Greater Mercer TMA recognizes local students in Safe Routes to School Bookmark Design Contest

1 May

Greater Mercer TMA (GMTMA) sponsored a Safe Routes to School Bookmark Design Contest with the theme “My favorite place to walk/bike is…”. The contest was open to all 3rd through 5th graders in Ocean County, NJ. This year we had more than twenty schools participate in the contest and received 300 bookmark contest entries.

Creativity was abundant making it very difficult to pick the winners. Just look at some of their artwork on our Pinterest page! We would like to thank the schools, teachers, parents, libraries, and superintendents for such a great collaboration. Also, we would like to thank all the students that submitted artwork, the response was amazing.

Winning designs Mercer and Ocean counties

Winning designs Mercer and Ocean counties

The winning bookmarks will be printed and distributed at local libraries and schools. Congratulations to the winners!

MERCER COUNTY

  • 3 rd and 4 th grade category Angelika Gorecka, Slackwood Elementary School, Lawrenceville NJ
  • 5 th grade category Evenly Vasquez, Woodrow Wilson Elementary, Trenton NJ

Honorable mention, Shaila Sachder, 5th grade student at Littlebrook School, Princeton, NJ and Samantha Gunton,4th grade student at Lawrenceville Intermediate School, Lawrenceville.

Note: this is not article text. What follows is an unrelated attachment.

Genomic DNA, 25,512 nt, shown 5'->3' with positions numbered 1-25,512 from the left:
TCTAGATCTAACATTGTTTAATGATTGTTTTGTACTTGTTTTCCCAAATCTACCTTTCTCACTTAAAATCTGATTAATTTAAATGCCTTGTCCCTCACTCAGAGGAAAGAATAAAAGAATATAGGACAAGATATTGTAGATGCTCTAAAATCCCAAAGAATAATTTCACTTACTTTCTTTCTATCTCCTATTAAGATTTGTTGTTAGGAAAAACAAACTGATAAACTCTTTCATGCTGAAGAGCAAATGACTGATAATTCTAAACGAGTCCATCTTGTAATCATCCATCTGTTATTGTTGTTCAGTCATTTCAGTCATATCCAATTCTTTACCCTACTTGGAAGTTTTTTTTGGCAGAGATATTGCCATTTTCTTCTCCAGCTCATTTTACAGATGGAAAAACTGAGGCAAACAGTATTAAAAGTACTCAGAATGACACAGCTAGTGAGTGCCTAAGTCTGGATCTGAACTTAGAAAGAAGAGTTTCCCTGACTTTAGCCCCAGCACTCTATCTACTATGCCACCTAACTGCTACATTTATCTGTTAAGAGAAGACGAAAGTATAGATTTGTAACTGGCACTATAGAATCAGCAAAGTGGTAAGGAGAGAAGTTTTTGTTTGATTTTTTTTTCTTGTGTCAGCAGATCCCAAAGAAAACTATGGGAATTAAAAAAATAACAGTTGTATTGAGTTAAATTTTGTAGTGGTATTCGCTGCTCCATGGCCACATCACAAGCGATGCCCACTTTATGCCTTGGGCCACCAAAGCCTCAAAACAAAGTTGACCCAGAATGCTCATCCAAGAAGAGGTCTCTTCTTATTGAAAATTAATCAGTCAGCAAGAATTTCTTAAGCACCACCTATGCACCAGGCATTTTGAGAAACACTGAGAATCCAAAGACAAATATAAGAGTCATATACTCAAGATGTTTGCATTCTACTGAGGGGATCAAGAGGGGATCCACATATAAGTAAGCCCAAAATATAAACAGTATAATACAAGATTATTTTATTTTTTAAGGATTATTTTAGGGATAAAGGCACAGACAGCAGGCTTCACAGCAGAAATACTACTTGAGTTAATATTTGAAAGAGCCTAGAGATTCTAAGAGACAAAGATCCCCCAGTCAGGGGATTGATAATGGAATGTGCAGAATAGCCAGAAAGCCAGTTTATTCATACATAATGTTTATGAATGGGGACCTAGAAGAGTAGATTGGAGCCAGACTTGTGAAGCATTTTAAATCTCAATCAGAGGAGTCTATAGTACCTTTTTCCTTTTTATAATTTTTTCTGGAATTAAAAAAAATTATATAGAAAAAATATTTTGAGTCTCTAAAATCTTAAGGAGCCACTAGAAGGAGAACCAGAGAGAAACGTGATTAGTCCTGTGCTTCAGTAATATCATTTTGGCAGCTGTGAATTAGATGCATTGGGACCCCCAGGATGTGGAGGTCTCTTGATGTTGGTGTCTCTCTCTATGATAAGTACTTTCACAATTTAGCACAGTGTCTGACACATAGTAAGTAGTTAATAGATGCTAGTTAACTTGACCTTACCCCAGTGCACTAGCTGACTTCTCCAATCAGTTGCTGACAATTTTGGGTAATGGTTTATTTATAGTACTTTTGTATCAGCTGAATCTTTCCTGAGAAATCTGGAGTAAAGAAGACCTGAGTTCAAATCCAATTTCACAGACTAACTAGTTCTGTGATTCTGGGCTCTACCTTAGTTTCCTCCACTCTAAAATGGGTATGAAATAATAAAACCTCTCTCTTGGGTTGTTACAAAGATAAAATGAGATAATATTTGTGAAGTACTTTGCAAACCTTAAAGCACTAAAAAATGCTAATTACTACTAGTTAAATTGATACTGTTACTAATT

OCEAN COUNTY

  • 3 rd and 4 th grade category Anna Claire Willmot, Ocean Road School, Point Pleasant, NJ
  • 5 thegrade category Isabella Wade, East Dover Elementary, Toms River, NJ

Honorable mention, Julie Lees a 5th grade student at East Dover Elementary, Toms River, NJ and Olivia L. Smith, 3rd Grade student at Lucy N. Holman Elementary, Jackson, NJ.

Honorable mention designs

Honorable mention designs

 

Honorable mention

Honorable mention

“The entries were terrific and really captured the essence of what makes walking and biking so wonderful.” said Cheryl Kastrenakes, Executive Director of GMTMA.   “When we walk and bike we get to use all of our senses, we enjoy our surroundings in a way that just doesn’t happen when we are in a car. The students reflected this in their entries with detailed pictures of such places as their neighborhood, the boardwalk, and parks.”